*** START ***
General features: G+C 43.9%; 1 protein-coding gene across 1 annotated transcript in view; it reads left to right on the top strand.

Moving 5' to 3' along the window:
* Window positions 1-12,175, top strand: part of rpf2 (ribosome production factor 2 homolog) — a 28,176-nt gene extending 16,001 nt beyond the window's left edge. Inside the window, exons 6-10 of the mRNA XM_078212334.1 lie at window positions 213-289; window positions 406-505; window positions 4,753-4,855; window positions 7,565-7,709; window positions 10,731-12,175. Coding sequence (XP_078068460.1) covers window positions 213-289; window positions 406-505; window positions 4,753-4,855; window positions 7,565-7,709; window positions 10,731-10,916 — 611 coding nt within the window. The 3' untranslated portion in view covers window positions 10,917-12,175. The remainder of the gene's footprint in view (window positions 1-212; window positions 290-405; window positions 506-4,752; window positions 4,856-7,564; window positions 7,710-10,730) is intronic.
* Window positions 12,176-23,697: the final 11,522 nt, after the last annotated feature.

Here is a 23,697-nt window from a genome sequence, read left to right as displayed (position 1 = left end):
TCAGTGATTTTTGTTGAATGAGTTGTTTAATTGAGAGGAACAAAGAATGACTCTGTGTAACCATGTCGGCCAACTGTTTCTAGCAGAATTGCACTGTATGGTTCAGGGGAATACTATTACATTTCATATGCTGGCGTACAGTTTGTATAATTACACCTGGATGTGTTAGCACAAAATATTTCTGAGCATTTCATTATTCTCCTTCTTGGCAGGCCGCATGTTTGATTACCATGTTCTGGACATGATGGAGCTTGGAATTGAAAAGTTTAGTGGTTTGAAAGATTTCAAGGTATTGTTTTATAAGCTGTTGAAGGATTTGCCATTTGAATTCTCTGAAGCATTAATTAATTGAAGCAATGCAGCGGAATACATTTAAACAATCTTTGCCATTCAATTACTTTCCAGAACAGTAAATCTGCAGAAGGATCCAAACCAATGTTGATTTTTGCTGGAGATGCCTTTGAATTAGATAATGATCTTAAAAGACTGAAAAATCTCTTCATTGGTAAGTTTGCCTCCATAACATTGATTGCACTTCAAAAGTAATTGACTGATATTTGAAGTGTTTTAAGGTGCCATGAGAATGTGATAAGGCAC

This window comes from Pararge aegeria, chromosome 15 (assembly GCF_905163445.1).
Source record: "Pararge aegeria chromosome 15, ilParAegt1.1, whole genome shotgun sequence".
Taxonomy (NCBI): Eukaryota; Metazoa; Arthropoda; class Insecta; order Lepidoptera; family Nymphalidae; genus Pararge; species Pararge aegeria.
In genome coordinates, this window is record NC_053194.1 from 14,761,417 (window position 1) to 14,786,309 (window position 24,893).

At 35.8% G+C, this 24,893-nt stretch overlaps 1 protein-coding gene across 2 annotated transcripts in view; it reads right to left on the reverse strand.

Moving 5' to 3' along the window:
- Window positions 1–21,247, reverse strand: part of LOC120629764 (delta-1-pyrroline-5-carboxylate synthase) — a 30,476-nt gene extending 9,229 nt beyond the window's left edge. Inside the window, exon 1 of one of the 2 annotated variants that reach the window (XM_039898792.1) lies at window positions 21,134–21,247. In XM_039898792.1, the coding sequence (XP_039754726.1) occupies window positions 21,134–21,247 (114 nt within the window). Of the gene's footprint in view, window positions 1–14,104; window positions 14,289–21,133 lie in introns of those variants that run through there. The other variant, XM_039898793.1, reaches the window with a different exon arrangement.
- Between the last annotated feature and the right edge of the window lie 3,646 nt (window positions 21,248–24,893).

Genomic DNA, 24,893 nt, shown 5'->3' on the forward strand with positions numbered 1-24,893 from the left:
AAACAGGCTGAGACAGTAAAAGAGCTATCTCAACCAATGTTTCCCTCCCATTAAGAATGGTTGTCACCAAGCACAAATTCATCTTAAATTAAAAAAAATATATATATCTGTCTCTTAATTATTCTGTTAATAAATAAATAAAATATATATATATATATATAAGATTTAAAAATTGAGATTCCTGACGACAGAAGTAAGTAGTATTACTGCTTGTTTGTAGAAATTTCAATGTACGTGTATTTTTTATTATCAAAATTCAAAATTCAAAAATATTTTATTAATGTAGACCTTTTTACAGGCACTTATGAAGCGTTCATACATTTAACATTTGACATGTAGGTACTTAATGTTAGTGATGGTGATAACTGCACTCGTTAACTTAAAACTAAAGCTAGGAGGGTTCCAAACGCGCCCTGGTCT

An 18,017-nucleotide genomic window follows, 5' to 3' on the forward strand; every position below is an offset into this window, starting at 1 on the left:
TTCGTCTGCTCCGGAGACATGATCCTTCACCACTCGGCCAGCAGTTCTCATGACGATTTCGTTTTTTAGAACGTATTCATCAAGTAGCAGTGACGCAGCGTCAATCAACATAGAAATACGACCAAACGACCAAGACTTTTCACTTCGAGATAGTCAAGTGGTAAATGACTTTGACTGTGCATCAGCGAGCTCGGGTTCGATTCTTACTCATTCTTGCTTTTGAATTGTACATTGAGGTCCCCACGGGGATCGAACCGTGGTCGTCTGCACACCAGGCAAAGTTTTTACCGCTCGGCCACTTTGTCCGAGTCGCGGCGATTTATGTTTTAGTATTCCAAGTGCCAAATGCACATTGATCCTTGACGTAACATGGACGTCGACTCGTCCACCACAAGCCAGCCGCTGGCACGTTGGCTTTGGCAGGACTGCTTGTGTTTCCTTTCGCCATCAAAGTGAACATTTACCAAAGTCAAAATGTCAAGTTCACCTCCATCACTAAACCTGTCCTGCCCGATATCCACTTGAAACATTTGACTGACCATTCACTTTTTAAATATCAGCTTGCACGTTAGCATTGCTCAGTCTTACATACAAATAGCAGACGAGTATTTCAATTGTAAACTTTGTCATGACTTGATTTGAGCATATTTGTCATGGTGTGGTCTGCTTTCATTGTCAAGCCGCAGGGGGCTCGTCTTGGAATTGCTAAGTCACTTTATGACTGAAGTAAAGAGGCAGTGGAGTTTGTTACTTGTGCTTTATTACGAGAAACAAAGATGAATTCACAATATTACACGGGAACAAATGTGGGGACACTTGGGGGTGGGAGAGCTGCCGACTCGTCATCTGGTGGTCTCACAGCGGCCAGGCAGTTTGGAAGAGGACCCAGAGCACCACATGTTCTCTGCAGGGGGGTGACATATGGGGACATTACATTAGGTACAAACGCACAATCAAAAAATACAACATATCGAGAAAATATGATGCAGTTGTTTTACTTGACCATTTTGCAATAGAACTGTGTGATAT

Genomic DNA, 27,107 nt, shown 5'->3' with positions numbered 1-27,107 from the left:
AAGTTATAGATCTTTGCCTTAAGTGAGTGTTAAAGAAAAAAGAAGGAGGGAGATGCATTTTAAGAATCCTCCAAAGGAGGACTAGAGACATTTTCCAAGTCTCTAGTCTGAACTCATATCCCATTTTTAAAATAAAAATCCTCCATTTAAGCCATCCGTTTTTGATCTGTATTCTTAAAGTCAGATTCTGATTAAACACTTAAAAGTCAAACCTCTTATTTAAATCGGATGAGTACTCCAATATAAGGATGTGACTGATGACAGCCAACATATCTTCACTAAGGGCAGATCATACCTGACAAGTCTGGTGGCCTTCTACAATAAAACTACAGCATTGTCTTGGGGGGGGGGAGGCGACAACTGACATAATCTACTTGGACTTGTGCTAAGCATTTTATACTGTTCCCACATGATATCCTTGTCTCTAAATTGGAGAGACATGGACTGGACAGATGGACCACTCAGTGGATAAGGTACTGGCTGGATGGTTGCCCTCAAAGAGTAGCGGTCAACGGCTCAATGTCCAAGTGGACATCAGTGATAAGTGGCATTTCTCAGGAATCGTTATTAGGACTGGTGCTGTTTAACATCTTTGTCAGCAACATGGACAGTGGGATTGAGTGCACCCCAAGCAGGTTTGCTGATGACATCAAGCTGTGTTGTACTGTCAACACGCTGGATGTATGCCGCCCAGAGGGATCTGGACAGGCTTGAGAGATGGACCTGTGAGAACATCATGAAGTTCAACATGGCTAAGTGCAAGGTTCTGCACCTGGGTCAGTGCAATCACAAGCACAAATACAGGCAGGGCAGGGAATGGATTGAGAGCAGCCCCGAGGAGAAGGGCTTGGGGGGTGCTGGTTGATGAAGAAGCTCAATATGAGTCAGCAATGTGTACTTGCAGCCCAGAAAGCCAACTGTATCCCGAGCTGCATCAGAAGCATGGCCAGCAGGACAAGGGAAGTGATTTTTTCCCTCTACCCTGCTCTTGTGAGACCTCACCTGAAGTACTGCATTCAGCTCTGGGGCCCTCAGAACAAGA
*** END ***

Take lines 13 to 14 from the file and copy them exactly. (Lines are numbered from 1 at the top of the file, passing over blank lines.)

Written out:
- Window positions 1–21,247, reverse strand: part of LOC120629764 (delta-1-pyrroline-5-carboxylate synthase) — a 30,476-nt gene extending 9,229 nt beyond the window's left edge. Inside the window, exon 1 of one of the 2 annotated variants that reach the window (XM_039898792.1) lies at window positions 21,134–21,247. In XM_039898792.1, the coding sequence (XP_039754726.1) occupies window positions 21,134–21,247 (114 nt within the window). Of the gene's footprint in view, window positions 1–14,104; window positions 14,289–21,133 lie in introns of those variants that run through there. The other variant, XM_039898793.1, reaches the window with a different exon arrangement.
- Between the last annotated feature and the right edge of the window lie 3,646 nt (window positions 21,248–24,893).